Wool – The rights to Hugh Howey’s self published sci-fi hit Wool have been snapped up by Ridley and Tony Scott’s production company. If you’re unfamiliar with it, the internet has been in love with this book and many have already labeled it a sci-fi classic. That is certainly strong praise for a self published book that has experienced a meteoric rise from relative obscurity since it was published in January. No word on who will direct it, but chances are it will probably be one of the Scott brothers, with the more likely candidate being Ridley and his notable sci-fi background.
In celebration of Ray Bradbury’s life, I would urge everyone to check out the recently released Shadow Show: All-new Stories In Celebration Of Ray Bradbury. It is a collection of short stories inspired by the late great sci-fi pioneer, along with some words about what he meant to each author contributing to the anthology.
I have already checked out the story by Neil Gaiman and enjoyed it thoroughly. I can’t wait to make my way through the entire collection and hear about how Bradbury influenced great authors like Margaret Atwood, Dave Eggers, Harlan Ellison, Joe Hill and many others. So, be sure to pick up a copy if you are a Bradbury fan or like generally awesome stuff.
Also, in unrelated news, shark attacks are up this year and I’m officially never going in the water again. My irrational fears are becoming less irrational (still pretty irrational though since I don’t live near the ocean).
This week’s writing links feature an especially patriotic 10 Quintessentially American Novels list to celebrate the 4th, the late J.R.R. Tolkien’s Tips For Writers, SF Signal’s Andrew Liptak Discussing Jules Verne’s books about the moon, io9’s list of Upcoming Science Fiction and Fantasy Movies and EW’s 50 Best Movies That You’ve Never Seen compilation (which I mostly included because they put Memories of Murder on there).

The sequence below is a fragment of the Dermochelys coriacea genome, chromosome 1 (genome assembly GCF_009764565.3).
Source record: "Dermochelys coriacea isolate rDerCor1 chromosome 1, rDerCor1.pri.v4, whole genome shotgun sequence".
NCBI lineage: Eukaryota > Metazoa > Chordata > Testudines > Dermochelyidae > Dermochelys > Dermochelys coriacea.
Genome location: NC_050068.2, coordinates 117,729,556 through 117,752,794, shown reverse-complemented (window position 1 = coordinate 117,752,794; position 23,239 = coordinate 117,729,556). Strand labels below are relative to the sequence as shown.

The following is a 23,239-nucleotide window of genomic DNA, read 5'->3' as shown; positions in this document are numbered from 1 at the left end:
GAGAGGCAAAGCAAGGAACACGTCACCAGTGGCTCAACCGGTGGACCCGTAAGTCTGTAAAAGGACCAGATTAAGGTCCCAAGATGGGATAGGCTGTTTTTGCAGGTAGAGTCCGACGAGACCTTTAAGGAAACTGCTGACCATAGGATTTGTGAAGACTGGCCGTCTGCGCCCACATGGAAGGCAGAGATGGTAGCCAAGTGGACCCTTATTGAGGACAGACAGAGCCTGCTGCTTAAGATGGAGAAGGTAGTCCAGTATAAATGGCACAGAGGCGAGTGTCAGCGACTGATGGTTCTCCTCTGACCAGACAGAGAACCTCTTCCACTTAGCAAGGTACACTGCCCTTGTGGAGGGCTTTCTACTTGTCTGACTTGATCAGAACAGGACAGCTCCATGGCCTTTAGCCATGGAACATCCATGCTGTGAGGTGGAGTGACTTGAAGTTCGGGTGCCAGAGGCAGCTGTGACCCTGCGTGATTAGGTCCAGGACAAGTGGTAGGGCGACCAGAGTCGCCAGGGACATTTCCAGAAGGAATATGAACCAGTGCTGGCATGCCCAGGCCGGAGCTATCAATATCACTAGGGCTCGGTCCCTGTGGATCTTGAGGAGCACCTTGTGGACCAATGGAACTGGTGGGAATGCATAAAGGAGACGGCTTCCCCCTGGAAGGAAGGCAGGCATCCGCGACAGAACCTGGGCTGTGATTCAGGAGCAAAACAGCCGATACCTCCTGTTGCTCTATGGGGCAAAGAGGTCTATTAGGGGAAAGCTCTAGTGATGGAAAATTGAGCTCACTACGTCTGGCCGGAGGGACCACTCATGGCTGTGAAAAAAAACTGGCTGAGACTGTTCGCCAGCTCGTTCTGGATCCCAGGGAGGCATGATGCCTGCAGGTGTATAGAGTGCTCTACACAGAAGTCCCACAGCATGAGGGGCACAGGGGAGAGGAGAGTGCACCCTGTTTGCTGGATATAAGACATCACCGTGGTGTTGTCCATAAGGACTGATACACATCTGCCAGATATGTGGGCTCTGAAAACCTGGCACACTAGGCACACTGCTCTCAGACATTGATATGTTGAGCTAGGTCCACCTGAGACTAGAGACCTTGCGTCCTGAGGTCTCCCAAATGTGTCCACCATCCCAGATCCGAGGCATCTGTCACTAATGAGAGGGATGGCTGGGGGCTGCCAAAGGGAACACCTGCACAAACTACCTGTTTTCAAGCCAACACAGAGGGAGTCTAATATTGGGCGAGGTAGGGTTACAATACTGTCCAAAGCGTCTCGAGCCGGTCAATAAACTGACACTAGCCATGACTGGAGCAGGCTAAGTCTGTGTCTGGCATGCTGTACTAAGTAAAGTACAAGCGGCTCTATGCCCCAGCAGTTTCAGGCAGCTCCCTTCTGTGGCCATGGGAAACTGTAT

In all of the previous month’s madness, I forgot to give a quick update on the Chicago’s Printers Row Lit Festival which has already come and gone. I did get a chance to attend the opening evening dinner before unforeseen circumstances curbed my attendance at the later events and it was a really nice time. The event honored Chicago author Sara Paretsky for her contributions to the city through her fiction and former mayor Richard M. Daley for his dedication to the Public Library system during his run in office. I hope if you were in the city for the Printers Row Festival, you got a chance to attend some of the events, because my limited exposure was definitely a lot of fun.
– 10 Quintessentially American Novels (flavorwire)
– J.R.R. Tolkien’s Tips For Writers (bestsellerlabs)
– AV Club Reviews Andrew Blackwell’s Visit Sunny Chernobyl (avclub)
– New Literary Agent Alert: Brenna Barr (writersdigest)
– First Look At Matt Damon In Elysium (twitchfilm)
– SF Signal’s Andrew Liptak Discusses Jules Verne’s From the Earth to the Moon and Round the Moon (kirkusreview)
– Upcoming Science Fiction And Fantasy Movies (io9)
– Entertainment Weekly’s 50 Best Movies You’ve Never Seen (imgur)